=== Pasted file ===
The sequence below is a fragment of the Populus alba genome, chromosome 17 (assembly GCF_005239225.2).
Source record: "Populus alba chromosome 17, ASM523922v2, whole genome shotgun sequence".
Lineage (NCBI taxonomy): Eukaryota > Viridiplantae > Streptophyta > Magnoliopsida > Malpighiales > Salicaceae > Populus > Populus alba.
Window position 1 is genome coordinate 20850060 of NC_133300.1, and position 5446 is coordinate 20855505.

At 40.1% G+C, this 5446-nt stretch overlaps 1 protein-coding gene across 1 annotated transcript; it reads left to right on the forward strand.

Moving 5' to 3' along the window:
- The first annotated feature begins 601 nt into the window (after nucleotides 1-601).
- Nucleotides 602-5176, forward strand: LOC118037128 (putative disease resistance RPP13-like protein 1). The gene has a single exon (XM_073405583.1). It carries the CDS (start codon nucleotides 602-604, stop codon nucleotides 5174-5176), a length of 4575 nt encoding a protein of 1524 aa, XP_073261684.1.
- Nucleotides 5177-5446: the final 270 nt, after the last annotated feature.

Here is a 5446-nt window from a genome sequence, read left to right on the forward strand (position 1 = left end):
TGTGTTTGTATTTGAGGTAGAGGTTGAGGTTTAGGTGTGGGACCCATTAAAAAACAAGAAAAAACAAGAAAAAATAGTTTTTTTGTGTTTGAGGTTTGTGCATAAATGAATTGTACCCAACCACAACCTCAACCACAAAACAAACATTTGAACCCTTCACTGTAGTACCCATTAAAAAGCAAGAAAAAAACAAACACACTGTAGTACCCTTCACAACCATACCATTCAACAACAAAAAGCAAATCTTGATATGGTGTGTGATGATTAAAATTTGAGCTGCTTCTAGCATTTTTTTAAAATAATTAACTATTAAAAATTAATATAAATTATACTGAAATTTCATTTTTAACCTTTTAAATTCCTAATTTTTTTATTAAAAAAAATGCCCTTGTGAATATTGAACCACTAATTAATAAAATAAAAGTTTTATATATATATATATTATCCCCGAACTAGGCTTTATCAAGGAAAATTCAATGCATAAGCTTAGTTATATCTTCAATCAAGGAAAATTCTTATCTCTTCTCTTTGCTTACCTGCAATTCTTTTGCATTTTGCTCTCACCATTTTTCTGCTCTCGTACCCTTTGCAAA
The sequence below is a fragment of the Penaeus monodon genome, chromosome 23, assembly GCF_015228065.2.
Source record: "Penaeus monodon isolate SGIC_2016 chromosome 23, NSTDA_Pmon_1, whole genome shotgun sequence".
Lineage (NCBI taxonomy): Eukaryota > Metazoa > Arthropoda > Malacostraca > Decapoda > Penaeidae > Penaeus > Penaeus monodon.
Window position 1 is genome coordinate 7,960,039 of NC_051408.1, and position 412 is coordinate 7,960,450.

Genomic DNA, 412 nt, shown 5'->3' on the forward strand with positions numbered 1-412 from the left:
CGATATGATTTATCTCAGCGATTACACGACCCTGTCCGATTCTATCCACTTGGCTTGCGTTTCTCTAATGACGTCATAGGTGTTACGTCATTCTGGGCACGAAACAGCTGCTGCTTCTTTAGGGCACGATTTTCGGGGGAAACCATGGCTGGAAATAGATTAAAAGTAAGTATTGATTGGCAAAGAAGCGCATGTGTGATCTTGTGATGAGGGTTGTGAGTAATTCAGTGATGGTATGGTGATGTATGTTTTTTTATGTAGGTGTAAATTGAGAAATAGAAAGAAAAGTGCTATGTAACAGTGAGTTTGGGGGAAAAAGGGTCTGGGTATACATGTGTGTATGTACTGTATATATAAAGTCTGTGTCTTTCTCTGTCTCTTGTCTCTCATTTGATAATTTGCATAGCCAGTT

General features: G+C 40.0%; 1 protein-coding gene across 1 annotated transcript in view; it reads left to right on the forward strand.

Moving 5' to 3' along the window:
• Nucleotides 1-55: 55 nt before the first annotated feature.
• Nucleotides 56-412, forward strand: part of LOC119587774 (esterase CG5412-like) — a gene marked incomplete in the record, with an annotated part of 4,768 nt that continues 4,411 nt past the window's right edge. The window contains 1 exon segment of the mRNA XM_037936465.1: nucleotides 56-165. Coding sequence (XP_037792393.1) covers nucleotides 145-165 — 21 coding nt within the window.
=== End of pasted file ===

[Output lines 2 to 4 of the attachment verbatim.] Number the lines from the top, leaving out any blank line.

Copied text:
Source record: "Populus alba chromosome 17, ASM523922v2, whole genome shotgun sequence".
Lineage (NCBI taxonomy): Eukaryota > Viridiplantae > Streptophyta > Magnoliopsida > Malpighiales > Salicaceae > Populus > Populus alba.
Window position 1 is genome coordinate 20850060 of NC_133300.1, and position 5446 is coordinate 20855505.